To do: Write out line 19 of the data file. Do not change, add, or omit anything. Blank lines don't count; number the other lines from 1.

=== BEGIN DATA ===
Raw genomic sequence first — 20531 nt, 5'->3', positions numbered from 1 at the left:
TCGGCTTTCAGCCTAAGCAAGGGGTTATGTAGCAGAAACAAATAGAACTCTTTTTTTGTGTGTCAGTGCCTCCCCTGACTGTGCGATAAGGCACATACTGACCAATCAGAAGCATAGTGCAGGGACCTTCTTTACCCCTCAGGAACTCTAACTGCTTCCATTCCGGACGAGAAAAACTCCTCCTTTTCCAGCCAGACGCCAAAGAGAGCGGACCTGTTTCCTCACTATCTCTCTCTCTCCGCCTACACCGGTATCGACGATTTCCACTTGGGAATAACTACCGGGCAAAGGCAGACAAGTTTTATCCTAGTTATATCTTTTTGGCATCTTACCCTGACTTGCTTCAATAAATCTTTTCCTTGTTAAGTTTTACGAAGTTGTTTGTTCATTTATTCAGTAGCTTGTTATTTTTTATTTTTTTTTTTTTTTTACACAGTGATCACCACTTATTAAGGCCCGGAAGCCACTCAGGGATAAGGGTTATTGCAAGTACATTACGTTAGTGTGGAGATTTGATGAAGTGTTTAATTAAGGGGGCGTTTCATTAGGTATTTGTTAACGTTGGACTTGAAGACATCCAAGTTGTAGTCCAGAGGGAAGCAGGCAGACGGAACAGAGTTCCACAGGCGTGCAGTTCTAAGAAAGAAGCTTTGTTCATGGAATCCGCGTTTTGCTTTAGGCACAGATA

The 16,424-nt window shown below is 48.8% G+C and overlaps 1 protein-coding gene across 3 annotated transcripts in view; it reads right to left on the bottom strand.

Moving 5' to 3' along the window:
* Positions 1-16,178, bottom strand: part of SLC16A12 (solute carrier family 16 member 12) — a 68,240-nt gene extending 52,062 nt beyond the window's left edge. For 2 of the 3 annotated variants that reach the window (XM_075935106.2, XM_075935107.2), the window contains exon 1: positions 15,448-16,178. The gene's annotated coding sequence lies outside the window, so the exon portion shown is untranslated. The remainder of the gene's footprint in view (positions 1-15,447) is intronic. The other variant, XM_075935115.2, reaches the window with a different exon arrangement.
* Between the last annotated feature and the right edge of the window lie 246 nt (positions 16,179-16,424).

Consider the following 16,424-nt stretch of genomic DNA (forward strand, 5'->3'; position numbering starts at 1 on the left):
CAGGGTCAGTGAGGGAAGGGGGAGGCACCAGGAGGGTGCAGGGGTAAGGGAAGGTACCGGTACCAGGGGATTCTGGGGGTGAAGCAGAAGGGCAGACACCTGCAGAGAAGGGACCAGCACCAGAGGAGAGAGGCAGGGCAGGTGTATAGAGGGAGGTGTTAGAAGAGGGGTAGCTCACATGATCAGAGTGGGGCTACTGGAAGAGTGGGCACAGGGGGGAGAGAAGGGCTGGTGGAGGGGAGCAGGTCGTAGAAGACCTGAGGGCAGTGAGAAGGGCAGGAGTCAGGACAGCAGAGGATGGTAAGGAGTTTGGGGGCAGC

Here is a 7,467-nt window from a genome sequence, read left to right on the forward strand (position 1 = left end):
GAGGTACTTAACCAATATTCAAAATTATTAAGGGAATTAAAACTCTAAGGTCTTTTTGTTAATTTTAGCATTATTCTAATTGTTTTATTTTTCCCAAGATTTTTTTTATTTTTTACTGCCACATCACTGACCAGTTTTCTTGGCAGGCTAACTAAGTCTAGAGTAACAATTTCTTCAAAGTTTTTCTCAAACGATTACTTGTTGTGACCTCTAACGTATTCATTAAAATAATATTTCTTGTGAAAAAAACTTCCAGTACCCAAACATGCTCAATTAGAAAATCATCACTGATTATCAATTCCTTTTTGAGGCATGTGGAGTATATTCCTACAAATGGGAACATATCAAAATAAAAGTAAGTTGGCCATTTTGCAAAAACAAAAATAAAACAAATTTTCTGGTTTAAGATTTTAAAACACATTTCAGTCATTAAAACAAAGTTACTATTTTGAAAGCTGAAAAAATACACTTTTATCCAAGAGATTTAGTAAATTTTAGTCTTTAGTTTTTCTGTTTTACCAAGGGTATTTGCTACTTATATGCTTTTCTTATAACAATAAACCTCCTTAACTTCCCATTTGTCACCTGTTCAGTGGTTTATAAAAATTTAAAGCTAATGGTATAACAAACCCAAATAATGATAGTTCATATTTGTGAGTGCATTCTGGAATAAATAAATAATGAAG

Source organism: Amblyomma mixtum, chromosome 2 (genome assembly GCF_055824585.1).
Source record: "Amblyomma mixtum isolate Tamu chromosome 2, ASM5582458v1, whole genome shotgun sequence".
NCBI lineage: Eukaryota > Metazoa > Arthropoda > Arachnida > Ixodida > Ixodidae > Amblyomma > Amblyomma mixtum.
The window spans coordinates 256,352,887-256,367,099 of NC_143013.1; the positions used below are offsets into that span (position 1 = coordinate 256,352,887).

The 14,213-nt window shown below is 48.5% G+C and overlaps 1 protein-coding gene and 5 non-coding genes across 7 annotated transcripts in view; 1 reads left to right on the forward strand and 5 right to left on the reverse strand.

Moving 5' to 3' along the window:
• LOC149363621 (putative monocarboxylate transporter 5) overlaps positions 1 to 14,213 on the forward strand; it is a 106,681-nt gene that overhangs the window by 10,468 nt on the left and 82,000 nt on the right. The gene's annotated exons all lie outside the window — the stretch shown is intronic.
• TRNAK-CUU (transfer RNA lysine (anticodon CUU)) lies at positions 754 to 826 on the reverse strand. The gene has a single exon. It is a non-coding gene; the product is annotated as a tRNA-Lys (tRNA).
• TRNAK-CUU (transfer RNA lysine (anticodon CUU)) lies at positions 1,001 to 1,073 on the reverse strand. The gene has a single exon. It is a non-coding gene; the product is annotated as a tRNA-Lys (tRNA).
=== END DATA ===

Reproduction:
• TRNAK-CUU (transfer RNA lysine (anticodon CUU)) lies at positions 1,001 to 1,073 on the reverse strand. The gene has a single exon. It is a non-coding gene; the product is annotated as a tRNA-Lys (tRNA).